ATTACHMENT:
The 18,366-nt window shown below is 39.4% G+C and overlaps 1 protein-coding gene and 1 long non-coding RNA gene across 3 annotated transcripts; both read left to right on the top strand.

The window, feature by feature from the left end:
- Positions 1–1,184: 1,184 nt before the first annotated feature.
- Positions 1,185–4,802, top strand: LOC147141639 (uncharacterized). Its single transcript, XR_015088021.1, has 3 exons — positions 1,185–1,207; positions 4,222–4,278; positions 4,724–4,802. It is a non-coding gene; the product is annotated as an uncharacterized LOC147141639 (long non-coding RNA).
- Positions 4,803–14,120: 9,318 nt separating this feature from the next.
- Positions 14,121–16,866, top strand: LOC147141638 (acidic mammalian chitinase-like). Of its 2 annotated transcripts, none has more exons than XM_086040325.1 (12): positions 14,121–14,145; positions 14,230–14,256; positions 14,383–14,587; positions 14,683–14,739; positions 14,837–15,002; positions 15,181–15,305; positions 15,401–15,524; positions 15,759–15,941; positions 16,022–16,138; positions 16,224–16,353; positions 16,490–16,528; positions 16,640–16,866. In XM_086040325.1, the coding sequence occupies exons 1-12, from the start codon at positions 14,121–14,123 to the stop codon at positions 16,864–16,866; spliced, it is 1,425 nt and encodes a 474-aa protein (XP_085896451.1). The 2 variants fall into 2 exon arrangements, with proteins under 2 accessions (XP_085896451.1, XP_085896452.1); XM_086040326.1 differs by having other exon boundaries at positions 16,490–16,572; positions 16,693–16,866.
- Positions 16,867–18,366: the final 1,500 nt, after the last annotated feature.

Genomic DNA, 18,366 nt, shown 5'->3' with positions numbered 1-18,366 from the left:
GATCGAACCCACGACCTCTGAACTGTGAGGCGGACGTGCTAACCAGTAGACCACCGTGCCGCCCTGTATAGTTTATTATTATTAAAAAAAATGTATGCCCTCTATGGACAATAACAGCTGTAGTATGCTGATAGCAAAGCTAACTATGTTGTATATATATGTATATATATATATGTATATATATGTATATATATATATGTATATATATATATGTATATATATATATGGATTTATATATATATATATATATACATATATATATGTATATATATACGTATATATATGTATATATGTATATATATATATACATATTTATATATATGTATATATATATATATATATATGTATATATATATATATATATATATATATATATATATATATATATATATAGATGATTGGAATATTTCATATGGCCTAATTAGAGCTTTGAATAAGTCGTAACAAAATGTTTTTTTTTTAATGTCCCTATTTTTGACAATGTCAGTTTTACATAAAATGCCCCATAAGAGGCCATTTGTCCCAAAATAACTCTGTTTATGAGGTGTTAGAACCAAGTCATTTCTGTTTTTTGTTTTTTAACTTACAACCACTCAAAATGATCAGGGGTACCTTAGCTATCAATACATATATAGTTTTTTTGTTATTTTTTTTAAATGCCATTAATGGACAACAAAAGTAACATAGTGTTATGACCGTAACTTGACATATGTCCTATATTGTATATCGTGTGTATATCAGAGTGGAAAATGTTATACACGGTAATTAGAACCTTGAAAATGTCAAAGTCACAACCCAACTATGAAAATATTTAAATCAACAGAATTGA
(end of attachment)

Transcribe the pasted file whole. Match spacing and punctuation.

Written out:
The 18,366-nt window shown below is 39.4% G+C and overlaps 1 protein-coding gene and 1 long non-coding RNA gene across 3 annotated transcripts; both read left to right on the top strand.

The window, feature by feature from the left end:
- Positions 1–1,184: 1,184 nt before the first annotated feature.
- Positions 1,185–4,802, top strand: LOC147141639 (uncharacterized). Its single transcript, XR_015088021.1, has 3 exons — positions 1,185–1,207; positions 4,222–4,278; positions 4,724–4,802. It is a non-coding gene; the product is annotated as an uncharacterized LOC147141639 (long non-coding RNA).
- Positions 4,803–14,120: 9,318 nt separating this feature from the next.
- Positions 14,121–16,866, top strand: LOC147141638 (acidic mammalian chitinase-like). Of its 2 annotated transcripts, none has more exons than XM_086040325.1 (12): positions 14,121–14,145; positions 14,230–14,256; positions 14,383–14,587; positions 14,683–14,739; positions 14,837–15,002; positions 15,181–15,305; positions 15,401–15,524; positions 15,759–15,941; positions 16,022–16,138; positions 16,224–16,353; positions 16,490–16,528; positions 16,640–16,866. In XM_086040325.1, the coding sequence occupies exons 1-12, from the start codon at positions 14,121–14,123 to the stop codon at positions 16,864–16,866; spliced, it is 1,425 nt and encodes a 474-aa protein (XP_085896451.1). The 2 variants fall into 2 exon arrangements, with proteins under 2 accessions (XP_085896451.1, XP_085896452.1); XM_086040326.1 differs by having other exon boundaries at positions 16,490–16,572; positions 16,693–16,866.
- Positions 16,867–18,366: the final 1,500 nt, after the last annotated feature.

Genomic DNA, 18,366 nt, shown 5'->3' with positions numbered 1-18,366 from the left:
GATCGAACCCACGACCTCTGAACTGTGAGGCGGACGTGCTAACCAGTAGACCACCGTGCCGCCCTGTATAGTTTATTATTATTAAAAAAAATGTATGCCCTCTATGGACAATAACAGCTGTAGTATGCTGATAGCAAAGCTAACTATGTTGTATATATATGTATATATATATATGTATATATATGTATATATATATATGTATATATATATATGTATATATATATATGGATTTATATATATATATATATATACATATATATATGTATATATATACGTATATATATGTATATATGTATATATATATATACATATTTATATATATGTATATATATATATATATATATGTATATATATATATATATATATATATATATATATATATATATATATATAGATGATTGGAATATTTCATATGGCCTAATTAGAGCTTTGAATAAGTCGTAACAAAATGTTTTTTTTTTAATGTCCCTATTTTTGACAATGTCAGTTTTACATAAAATGCCCCATAAGAGGCCATTTGTCCCAAAATAACTCTGTTTATGAGGTGTTAGAACCAAGTCATTTCTGTTTTTTGTTTTTTAACTTACAACCACTCAAAATGATCAGGGGTACCTTAGCTATCAATACATATATAGTTTTTTTGTTATTTTTTTTAAATGCCATTAATGGACAACAAAAGTAACATAGTGTTATGACCGTAACTTGACATATGTCCTATATTGTATATCGTGTGTATATCAGAGTGGAAAATGTTATACACGGTAATTAGAACCTTGAAAATGTCAAAGTCACAACCCAACTATGAAAATATTTAAATCAACAGAATTGA